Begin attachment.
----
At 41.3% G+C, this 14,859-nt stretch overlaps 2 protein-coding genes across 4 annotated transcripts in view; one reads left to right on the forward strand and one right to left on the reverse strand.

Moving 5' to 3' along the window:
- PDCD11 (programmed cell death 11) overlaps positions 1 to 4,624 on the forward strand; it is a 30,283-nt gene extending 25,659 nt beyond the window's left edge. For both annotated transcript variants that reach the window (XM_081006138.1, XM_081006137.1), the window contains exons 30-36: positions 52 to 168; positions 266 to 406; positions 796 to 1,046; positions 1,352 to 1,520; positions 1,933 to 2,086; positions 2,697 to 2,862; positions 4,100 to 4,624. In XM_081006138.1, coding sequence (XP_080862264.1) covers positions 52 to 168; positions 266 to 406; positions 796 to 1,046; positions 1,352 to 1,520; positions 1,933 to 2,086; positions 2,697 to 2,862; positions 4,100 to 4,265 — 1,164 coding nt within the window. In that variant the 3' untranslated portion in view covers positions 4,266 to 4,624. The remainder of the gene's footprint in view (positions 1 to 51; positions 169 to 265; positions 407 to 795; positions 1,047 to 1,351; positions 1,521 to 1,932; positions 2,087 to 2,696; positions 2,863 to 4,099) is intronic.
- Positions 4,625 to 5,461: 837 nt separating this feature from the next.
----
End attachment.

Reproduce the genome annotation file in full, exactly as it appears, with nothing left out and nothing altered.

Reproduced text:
At 41.3% G+C, this 14,859-nt stretch overlaps 2 protein-coding genes across 4 annotated transcripts in view; one reads left to right on the forward strand and one right to left on the reverse strand.

Moving 5' to 3' along the window:
- PDCD11 (programmed cell death 11) overlaps positions 1 to 4,624 on the forward strand; it is a 30,283-nt gene extending 25,659 nt beyond the window's left edge. For both annotated transcript variants that reach the window (XM_081006138.1, XM_081006137.1), the window contains exons 30-36: positions 52 to 168; positions 266 to 406; positions 796 to 1,046; positions 1,352 to 1,520; positions 1,933 to 2,086; positions 2,697 to 2,862; positions 4,100 to 4,624. In XM_081006138.1, coding sequence (XP_080862264.1) covers positions 52 to 168; positions 266 to 406; positions 796 to 1,046; positions 1,352 to 1,520; positions 1,933 to 2,086; positions 2,697 to 2,862; positions 4,100 to 4,265 — 1,164 coding nt within the window. In that variant the 3' untranslated portion in view covers positions 4,266 to 4,624. The remainder of the gene's footprint in view (positions 1 to 51; positions 169 to 265; positions 407 to 795; positions 1,047 to 1,351; positions 1,521 to 1,932; positions 2,087 to 2,696; positions 2,863 to 4,099) is intronic.
- Positions 4,625 to 5,461: 837 nt separating this feature from the next.